Well mostly, we come here because in some way, we want more than we have right now; more health, more happiness, more wealth, more joy, more satisfaction, more fun, more peace, more excitement and more hope. That’s a no-brainer. On a certain level we are all the same in terms of our desire for ‘more’. When we understand that the real indicator of learning is change, then we can quickly establish whether or not we’re learning. If the result of your reading, hearing, watching, researching and attending is that you are changing your behaviours and habits and therefore creating better results in your life, then you’re learning.

If you’re not, then you need to learn to learn.

Students of convenience

It’s been said (okay, I said it) that we are often students of convenience – we’ll learn what we want to learn; what doesn’t challenge us too much, what doesn’t make us uncomfortable and what doesn’t inconvenience us. Many people don’t learn (as well or as often as they could), not because they can’t but because (on some level) they don’t want it enough. Learning is often a painful, messy, time-consuming, impractical, exhausting and inconvenient process – and we all hate being inconvenienced. Too often we’re pleasure junkies and the truth is that some lessons simply are neither fun or easy. We say that we want to learn but when we’re totally honest about it, so often we’re simply going through the motions.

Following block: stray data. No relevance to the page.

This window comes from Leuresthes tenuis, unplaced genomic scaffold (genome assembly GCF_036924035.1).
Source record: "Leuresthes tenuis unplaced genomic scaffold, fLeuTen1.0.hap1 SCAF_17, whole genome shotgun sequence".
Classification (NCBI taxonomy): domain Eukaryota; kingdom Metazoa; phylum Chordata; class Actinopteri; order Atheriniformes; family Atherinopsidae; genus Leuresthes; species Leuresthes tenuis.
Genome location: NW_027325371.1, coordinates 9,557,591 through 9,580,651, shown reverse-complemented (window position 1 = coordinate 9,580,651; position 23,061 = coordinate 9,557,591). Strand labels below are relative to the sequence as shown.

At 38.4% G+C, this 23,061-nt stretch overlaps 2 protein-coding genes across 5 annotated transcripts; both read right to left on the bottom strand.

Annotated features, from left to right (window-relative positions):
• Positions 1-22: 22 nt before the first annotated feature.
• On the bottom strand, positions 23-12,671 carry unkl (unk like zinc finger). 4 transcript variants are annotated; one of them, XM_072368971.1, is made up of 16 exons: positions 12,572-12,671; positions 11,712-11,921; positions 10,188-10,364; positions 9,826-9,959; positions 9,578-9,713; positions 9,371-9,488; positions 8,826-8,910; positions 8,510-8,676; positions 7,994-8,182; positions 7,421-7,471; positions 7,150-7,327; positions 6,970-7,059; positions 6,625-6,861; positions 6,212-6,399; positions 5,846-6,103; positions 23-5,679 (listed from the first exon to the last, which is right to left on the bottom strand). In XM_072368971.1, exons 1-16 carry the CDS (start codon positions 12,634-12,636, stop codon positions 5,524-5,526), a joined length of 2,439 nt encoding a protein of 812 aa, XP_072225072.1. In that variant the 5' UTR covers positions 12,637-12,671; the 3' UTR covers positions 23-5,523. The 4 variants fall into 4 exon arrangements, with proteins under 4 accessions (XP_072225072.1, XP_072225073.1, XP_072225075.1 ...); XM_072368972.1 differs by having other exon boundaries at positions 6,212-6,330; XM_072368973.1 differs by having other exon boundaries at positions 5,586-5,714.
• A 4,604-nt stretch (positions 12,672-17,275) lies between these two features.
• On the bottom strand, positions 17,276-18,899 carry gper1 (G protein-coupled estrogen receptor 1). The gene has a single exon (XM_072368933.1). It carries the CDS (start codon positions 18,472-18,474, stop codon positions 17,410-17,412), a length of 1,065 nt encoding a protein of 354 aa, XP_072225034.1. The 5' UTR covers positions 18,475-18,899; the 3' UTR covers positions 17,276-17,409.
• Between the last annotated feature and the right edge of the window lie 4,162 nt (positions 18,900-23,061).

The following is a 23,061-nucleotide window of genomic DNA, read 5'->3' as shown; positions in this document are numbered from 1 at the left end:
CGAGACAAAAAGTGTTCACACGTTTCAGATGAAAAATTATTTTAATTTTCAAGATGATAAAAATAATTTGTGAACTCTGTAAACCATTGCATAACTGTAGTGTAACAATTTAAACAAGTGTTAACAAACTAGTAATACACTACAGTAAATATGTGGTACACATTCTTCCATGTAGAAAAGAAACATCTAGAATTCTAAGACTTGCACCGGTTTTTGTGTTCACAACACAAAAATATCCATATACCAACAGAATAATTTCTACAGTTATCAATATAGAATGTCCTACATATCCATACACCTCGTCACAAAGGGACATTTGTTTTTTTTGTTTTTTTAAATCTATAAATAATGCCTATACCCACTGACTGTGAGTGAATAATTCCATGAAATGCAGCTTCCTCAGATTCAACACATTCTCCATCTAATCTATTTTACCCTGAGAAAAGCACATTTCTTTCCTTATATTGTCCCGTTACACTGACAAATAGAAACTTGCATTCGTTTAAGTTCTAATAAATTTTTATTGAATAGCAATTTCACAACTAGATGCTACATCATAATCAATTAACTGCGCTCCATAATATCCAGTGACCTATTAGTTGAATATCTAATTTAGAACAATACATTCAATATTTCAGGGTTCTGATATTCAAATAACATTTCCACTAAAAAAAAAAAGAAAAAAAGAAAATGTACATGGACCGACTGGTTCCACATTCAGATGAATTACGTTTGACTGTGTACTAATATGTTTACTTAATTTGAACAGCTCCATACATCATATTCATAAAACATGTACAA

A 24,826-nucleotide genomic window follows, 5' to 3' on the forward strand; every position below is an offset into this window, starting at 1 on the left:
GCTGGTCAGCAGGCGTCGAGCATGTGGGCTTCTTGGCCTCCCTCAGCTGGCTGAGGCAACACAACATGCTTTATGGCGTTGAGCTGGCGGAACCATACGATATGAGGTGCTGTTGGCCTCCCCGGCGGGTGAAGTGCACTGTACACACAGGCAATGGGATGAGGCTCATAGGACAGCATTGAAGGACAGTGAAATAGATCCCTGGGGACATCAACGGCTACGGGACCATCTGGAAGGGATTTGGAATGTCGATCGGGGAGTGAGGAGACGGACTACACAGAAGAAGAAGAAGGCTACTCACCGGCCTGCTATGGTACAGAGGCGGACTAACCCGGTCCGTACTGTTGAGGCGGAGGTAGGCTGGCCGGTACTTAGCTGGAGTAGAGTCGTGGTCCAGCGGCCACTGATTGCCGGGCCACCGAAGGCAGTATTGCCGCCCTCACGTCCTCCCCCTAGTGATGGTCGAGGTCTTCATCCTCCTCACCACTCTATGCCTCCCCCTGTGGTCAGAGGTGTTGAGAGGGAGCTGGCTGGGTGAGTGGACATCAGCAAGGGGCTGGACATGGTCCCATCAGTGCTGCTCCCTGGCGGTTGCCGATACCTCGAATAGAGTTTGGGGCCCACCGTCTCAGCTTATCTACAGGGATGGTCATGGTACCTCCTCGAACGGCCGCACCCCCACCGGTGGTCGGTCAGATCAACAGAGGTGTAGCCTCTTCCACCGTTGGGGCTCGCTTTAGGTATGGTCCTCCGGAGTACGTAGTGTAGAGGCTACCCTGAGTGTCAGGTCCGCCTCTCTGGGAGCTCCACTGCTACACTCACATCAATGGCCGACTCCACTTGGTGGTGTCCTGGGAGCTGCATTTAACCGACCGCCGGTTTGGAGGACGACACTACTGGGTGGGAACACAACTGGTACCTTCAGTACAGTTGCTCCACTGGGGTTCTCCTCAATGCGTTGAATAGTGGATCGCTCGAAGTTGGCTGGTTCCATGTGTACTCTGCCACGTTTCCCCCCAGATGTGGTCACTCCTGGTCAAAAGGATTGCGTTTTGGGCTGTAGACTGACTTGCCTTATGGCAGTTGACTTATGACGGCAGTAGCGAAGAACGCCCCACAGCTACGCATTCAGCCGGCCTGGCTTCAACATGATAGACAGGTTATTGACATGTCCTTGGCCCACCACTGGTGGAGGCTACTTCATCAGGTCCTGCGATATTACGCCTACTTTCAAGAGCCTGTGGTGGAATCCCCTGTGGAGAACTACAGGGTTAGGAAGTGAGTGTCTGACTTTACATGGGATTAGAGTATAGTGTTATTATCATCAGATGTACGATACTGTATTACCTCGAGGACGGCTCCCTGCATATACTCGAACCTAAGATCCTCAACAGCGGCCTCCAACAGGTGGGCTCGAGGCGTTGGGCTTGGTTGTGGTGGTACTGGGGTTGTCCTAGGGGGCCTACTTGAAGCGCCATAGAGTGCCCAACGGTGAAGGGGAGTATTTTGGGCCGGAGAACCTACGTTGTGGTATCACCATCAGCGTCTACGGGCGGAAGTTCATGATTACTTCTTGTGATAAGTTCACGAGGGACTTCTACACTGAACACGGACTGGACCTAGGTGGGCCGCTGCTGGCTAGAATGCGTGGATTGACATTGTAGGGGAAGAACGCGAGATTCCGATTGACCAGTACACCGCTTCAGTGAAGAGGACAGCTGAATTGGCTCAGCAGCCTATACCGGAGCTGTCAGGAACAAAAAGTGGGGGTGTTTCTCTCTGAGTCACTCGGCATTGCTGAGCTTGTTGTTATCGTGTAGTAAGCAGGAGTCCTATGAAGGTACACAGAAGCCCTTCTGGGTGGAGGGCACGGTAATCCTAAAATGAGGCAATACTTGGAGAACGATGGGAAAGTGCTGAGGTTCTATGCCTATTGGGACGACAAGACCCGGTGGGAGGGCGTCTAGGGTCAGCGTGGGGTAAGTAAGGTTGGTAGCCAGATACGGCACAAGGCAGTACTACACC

Simulated learning; looks like learning, but isn’t.

When I give a corporate presentation I can usually spot the non-learners before I open my mouth. They generally have their arms crossed (defensive body language) and an ‘I-don’t-wanna-be-here’ look on their face. For some reason best known to them, they have decided that they can’t learn anything from me. And they don’t. Funny that. It doesn’t matter what’s about to come out of my mouth, they have made a decision (consciously or not) to not learn anything from me.

If you’re in a seminar, workshop or some other learning situation and the majority of the people are learning something and you’re not, then there’s a few possibilities:

1. You’re a genius and you know it all.
2. You’re not an auditory learner (see definitions below).